We can all agree that putting customers on the defensive will never advance your goal. Unfortunately, customer statements during the sale process are often misinterpreted as objections. And attempting to address customer statements as objections can lead to confusion, resulting in outright rejection of the offering.
See, statements are a sign that the customer requires additional information on how the product’s features can benefit him or her. So the next time a customer utters what sounds like an objection, take a step back and tell yourself, “I may have missed a valuable point where I could expand on how they benefit from the product. I might not have answered their questions satisfactorily. Whatever the reason, I need more customer input to effectively take on the statement and not handle it like it’s an objection.”
Remember, your customers will eventually become the spokesperson to others. So embrace the opportunity to ensure they fully understands the products they have chosen and recognize their true benefits. To do that, we need to have a clear understanding of what motivates your customers’ decisions so we can help them protect the vehicle from circumstance. This is why the need-discovery portion of your process is so critical, as it exposes the necessary facts to create impact points that match the product to the customer’s needs.
Objection-handling techniques are probably the most requested topics in training. Yes, we can learn rebuttals for a variety of objections. However, if we wrongly assume the true source of the objection, we address what we think the problem is and miss an opportunity to learn what’s really standing in the way. And in many cases, it’s not the objection we are hearing.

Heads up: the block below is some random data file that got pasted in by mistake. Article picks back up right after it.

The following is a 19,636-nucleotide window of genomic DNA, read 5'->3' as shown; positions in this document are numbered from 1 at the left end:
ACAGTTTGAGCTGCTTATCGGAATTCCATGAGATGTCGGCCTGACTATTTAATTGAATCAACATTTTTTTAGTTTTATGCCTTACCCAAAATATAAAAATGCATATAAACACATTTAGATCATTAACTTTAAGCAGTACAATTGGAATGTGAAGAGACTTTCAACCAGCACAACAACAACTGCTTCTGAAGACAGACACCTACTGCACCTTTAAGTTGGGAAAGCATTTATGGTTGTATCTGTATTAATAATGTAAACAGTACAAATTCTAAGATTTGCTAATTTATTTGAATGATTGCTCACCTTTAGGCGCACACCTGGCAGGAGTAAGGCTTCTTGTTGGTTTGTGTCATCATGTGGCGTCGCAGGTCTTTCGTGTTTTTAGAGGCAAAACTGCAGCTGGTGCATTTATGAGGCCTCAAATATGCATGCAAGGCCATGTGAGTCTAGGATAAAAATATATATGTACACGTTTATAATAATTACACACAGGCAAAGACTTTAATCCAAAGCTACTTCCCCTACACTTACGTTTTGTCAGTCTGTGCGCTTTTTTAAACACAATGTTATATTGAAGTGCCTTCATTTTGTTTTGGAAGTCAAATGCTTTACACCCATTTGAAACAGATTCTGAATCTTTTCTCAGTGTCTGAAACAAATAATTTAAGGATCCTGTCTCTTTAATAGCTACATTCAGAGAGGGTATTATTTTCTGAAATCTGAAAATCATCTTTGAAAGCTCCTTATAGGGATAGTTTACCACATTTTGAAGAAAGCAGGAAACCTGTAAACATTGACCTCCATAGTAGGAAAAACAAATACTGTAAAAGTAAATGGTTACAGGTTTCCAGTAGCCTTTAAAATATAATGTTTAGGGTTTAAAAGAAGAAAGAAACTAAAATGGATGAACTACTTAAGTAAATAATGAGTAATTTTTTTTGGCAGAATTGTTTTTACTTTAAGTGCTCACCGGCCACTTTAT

Of course, the best practice for handling an objection is being able to present product options that match your customers’ needs. That’s something we all strive for. And if we present products on the basis of what they have shared with us, we can attach the features and benefits to illustrate how they will benefit. If we fail to attach product to information, we will struggle to understand why they have apprehension in accepting the offering.
But, again, don’t be too quick to categorize any statement as an objection, as it may only be a veiled request for more clarity from you.
Remember, every customer will voluntarily provide you with information during the interview. However, not every producer asks the important follow-up questions. A good practice is to use trial close questions when interviewing and presenting. If my conversation with the customer during the discovery phase is forthright and my questions have been answered, I need to have some affirmation from the customer that he sees the same benefits I have described. In other words, we have to affirm that the customer sees how he will benefit.
Where’s the Value?
The most common reason customers do not purchase F&I products is they simply see no value in the offering. When that is the case, all the usual objections arise:
- “Can I think about it?”
- “Do I have to decide now?”
- “My Uncle Joe is a mechanic.”
- “I never buy those.”
- “My insurance company has that.”